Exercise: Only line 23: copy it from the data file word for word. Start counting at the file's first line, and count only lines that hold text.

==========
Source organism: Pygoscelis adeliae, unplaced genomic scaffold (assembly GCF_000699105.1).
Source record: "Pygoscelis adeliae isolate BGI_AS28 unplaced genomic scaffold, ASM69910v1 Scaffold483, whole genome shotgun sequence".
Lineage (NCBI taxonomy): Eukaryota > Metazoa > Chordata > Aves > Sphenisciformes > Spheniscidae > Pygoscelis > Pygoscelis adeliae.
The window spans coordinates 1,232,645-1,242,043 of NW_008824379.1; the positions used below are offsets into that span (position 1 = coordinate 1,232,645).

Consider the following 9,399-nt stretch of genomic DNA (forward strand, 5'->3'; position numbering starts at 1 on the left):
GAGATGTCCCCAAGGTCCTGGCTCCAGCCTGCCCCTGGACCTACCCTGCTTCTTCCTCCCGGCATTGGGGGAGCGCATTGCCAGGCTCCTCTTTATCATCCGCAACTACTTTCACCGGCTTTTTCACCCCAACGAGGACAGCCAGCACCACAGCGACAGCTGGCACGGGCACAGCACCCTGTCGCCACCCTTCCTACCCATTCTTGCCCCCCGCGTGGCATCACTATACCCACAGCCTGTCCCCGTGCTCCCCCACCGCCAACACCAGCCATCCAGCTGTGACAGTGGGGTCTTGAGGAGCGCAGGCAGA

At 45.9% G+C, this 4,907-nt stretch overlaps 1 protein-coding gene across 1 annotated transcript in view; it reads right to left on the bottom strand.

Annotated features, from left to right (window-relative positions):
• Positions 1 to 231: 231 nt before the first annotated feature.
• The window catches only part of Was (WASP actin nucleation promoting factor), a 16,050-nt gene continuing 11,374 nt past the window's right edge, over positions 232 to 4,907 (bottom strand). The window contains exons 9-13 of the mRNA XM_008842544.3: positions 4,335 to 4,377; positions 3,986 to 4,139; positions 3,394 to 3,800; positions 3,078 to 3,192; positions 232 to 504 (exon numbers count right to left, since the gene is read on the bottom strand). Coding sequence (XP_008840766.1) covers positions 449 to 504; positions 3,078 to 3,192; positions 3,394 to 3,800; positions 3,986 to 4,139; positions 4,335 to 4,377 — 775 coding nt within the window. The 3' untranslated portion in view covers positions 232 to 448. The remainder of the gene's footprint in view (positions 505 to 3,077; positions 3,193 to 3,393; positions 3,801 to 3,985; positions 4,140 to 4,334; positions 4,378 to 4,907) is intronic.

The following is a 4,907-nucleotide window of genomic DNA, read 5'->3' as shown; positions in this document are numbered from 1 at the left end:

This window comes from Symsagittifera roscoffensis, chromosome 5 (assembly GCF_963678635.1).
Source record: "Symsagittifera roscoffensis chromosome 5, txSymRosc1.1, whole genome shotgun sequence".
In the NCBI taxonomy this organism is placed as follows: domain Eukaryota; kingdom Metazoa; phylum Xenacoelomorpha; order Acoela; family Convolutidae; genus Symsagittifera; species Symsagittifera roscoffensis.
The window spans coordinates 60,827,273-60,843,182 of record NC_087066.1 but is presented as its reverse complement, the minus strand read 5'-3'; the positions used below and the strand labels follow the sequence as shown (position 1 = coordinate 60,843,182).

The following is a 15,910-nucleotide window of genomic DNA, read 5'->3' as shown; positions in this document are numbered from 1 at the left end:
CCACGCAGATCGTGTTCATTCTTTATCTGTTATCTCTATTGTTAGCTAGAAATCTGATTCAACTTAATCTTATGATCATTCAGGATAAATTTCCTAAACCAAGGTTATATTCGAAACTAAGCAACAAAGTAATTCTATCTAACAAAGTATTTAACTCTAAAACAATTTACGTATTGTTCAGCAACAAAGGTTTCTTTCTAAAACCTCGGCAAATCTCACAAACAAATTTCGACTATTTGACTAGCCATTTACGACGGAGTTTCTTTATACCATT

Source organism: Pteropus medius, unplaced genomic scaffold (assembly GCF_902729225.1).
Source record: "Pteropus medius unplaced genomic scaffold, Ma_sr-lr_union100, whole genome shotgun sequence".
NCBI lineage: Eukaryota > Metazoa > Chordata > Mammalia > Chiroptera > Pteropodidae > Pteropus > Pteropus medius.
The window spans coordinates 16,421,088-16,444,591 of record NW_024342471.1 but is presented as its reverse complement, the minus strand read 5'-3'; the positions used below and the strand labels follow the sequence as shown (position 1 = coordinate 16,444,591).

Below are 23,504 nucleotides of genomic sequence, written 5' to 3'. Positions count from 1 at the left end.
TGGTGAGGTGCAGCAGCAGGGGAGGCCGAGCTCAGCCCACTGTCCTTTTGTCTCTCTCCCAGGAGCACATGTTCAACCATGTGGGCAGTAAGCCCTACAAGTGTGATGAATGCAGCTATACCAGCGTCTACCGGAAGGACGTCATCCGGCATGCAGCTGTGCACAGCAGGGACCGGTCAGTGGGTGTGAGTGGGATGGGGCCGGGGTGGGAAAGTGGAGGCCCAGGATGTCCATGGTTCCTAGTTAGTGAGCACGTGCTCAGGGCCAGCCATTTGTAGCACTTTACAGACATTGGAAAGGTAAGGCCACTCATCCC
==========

TGGTGAGGTGCAGCAGCAGGGGAGGCCGAGCTCAGCCCACTGTCCTTTTGTCTCTCTCCCAGGAGCACATGTTCAACCATGTGGGCAGTAAGCCCTACAAGTGTGATGAATGCAGCTATACCAGCGTCTACCGGAAGGACGTCATCCGGCATGCAGCTGTGCACAGCAGGGACCGGTCAGTGGGTGTGAGTGGGATGGGGCCGGGGTGGGAAAGTGGAGGCCCAGGATGTCCATGGTTCCTAGTTAGTGAGCACGTGCTCAGGGCCAGCCATTTGTAGCACTTTACAGACATTGGAAAGGTAAGGCCACTCATCCC